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Packers’ quarterback absences will affect player evaluation in Hall of Fame Game

If Rodgers and Hundley don’t play Sunday, it will be difficult to get a good read on the progress of the Packers’ receivers.

NFL: Green Bay Packers-Minicamp Benny Sieu-USA TODAY Sports

On Sunday, the Green Bay Packers open up their 2016 preseason schedule with the Hall of Fame Game against the Indianapolis Colts. With this game being a fifth preseason game for Mike McCarthy’s team, it seemed likely all along that Aaron Rodgers would not play on Sunday. However, at the present time, it appears that the Green Bay Packers will be down to two quarterbacks for the preseason opener.

Rodgers was given the day off from practice on Thursday, suggesting that he’ll get the weekend off from any game action as well. However, backup Brett Hundley also seems on track to miss the game, as he sat out practice each of the last two days after being injured on Monday. If both players indeed sit out, the Packers will be down to a pair of undrafted rookies taking all the snaps: Marquise Williams and Joe Callahan.

With those two players throwing the football, the Packers may be in a bit of a bind as far as player evaluation goes. For now, let’s compare the evaluation process to how it would be if just Hundley were playing, since it was unlikely that Rodgers would have played regardless.

With Hundley on the field, the Packers would have had one of the most productive passers in last year’s preseason throwing the football. Hundley is just a second-year player, but his quick ascent and understanding of the offense mean that the team can trust him to communicate the plays properly in the huddle and make good decisions with the football. He also has demonstrated better arm strength and accuracy than either of the rookies.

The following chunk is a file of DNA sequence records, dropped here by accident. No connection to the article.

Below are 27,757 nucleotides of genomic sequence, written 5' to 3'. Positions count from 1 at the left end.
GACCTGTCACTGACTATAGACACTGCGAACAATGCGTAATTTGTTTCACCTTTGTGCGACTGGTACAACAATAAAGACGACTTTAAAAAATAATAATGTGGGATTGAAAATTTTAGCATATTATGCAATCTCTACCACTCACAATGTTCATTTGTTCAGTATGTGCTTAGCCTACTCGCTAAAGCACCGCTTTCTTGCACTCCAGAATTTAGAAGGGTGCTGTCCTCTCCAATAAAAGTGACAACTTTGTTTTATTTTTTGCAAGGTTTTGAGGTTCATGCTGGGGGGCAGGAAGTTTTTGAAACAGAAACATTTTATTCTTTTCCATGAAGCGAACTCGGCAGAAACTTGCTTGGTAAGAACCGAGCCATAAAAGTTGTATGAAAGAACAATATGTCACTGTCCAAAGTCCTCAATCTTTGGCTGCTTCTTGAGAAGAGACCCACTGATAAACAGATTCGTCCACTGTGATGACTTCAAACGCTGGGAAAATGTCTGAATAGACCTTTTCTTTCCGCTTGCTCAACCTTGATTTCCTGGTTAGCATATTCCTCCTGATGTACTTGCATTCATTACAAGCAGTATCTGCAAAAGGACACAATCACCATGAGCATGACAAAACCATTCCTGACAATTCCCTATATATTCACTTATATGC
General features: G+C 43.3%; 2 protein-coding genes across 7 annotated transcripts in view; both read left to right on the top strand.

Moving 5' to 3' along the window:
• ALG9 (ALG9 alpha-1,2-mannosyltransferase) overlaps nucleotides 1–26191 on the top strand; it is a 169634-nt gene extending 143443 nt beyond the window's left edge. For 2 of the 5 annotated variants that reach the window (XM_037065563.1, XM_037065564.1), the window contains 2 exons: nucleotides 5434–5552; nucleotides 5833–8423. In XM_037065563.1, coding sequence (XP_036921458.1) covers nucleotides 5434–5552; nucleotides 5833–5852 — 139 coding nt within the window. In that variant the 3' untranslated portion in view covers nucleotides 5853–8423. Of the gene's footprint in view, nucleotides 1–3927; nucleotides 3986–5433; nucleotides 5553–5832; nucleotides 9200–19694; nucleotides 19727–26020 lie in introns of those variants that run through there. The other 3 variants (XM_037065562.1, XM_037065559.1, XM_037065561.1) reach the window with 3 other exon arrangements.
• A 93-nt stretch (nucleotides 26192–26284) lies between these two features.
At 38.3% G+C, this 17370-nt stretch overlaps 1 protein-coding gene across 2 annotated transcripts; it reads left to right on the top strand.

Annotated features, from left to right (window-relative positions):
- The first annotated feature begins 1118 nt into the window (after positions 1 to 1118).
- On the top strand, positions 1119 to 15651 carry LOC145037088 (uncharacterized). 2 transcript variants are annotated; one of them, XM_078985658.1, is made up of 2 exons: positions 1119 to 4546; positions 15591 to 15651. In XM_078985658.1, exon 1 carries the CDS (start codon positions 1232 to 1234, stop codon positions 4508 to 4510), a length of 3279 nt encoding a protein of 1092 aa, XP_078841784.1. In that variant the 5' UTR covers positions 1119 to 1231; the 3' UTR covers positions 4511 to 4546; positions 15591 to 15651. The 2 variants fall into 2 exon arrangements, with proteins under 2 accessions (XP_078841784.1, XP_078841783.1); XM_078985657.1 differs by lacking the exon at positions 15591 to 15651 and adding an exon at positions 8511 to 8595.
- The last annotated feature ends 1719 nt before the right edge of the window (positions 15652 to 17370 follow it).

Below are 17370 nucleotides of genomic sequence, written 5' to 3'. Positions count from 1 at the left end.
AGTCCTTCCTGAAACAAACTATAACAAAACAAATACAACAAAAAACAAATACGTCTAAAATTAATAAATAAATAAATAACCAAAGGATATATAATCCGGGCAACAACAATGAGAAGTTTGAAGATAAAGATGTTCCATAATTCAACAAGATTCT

If Hundley sits, however, the coaches will be forced to line Williams and/or Callahan up against the Colts’ starting and second-string defenses rather than the reserves. It throws those two players into the fire to be sure, but it could have a cascade effect on the rest of the offense. If those players go through typical growing pains - such as throwing inaccurate passes, misreading defenses, or having communication issues with the rest of the offense - that will make assigning the responsibility for a poor play much more difficult. A good throw from Hundley that’s dropped? It’s simple to assign that to the receiver. What if an inaccurate pass from a different quarterback goes off a receiver’s fingertips or a first-year running back misses a blitz pickup? That’s a different story.

On defense, there should be no significant effect. The Packers’ defensive coaching staff can roll their players through as they had planned. The same goes for special teams. But when you’re splitting hairs between several wide receivers and tight ends fighting for roster spots and placement on the depth chart, you would like to have consistent quarterbacking so you can make an apples to apples comparison. For now, it is unlikely that the Packers will have that, at least in the first of their five tune-ups.